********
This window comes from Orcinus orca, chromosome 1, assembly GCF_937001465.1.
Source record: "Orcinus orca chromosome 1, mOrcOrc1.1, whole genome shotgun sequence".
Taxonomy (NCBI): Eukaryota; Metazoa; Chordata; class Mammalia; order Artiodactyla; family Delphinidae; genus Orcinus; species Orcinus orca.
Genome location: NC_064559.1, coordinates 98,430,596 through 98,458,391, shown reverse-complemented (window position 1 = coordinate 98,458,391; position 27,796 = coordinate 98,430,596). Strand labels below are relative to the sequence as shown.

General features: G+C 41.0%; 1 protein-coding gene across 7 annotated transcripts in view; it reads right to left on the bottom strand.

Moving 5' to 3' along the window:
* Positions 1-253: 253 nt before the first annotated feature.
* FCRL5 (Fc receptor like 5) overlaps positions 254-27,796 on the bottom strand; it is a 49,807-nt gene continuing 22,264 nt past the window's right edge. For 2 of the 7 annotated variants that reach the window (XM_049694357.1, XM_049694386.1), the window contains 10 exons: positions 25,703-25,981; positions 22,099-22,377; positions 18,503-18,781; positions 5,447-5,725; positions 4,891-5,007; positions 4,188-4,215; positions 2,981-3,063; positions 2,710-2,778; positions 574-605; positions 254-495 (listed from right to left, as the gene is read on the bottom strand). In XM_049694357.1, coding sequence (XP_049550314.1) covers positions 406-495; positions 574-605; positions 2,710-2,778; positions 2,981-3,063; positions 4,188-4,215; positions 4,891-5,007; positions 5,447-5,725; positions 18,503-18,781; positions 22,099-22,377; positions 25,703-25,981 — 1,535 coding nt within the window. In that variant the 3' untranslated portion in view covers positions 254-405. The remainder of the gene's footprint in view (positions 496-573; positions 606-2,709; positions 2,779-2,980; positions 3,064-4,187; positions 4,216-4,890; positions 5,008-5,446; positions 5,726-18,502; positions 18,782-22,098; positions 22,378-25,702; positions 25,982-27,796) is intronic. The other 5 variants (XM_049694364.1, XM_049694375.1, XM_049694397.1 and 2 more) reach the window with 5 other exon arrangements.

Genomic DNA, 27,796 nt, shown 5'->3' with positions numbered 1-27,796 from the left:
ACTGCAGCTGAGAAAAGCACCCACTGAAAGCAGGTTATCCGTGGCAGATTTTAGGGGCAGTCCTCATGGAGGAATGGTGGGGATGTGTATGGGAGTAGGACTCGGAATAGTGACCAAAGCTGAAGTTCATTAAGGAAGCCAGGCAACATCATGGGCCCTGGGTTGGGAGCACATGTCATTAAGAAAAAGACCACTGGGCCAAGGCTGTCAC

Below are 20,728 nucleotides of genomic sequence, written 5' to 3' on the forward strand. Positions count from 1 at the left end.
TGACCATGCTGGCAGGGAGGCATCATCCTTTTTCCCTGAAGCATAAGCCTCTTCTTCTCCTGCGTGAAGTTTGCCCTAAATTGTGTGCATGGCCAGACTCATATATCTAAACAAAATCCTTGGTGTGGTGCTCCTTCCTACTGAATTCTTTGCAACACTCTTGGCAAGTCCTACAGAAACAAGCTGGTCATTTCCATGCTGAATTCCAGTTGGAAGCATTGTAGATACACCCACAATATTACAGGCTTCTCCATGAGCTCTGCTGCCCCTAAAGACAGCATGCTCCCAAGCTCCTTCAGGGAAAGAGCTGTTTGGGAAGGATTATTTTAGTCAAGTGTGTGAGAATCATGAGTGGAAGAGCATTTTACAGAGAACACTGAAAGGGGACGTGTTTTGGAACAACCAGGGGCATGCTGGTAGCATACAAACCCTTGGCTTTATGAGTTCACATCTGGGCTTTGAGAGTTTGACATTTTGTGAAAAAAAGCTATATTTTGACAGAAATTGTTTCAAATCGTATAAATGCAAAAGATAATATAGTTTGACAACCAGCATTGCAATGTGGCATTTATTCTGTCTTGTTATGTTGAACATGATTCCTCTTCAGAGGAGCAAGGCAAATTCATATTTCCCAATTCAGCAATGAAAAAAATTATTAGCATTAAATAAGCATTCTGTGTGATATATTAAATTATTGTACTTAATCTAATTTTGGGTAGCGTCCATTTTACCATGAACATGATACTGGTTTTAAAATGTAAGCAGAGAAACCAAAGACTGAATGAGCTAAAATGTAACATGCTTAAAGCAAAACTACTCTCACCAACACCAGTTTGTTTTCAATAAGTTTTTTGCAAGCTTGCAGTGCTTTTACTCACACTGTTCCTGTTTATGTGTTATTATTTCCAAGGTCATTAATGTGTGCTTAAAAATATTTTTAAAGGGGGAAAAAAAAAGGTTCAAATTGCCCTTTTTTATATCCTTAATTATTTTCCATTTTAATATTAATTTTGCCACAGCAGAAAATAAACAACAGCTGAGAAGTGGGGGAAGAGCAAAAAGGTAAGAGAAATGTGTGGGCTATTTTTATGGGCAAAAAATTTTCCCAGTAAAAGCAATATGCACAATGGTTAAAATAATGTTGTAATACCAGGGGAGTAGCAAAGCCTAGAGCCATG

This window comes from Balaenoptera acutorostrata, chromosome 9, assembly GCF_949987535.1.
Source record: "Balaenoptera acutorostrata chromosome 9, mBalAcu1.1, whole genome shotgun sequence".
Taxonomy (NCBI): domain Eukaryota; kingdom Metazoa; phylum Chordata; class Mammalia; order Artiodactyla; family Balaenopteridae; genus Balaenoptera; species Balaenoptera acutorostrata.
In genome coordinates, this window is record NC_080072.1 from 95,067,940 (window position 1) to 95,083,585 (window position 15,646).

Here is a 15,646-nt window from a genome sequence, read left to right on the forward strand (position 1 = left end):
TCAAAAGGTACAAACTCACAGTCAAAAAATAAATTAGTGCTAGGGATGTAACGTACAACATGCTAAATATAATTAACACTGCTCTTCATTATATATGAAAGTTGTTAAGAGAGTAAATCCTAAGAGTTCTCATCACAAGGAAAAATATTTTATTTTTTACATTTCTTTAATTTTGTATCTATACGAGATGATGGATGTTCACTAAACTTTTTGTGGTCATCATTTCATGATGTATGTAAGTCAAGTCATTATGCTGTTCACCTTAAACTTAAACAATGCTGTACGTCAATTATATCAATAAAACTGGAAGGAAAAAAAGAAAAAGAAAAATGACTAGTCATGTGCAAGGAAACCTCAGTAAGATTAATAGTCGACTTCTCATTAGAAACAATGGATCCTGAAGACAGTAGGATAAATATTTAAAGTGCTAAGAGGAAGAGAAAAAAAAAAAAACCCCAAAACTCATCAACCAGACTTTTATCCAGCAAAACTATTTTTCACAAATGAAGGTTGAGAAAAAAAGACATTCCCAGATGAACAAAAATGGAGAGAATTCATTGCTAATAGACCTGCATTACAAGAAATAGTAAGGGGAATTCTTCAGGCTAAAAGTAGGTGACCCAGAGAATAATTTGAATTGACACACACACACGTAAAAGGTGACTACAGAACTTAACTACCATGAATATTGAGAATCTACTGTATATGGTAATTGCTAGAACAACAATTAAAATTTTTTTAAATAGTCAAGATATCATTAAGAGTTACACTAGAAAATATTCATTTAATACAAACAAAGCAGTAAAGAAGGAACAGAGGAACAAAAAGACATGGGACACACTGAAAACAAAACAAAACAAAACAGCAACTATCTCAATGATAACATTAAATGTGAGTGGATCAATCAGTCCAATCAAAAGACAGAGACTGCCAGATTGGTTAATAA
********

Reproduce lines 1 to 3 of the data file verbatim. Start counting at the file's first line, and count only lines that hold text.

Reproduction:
This window comes from Orcinus orca, chromosome 1, assembly GCF_937001465.1.
Source record: "Orcinus orca chromosome 1, mOrcOrc1.1, whole genome shotgun sequence".
Taxonomy (NCBI): Eukaryota; Metazoa; Chordata; class Mammalia; order Artiodactyla; family Delphinidae; genus Orcinus; species Orcinus orca.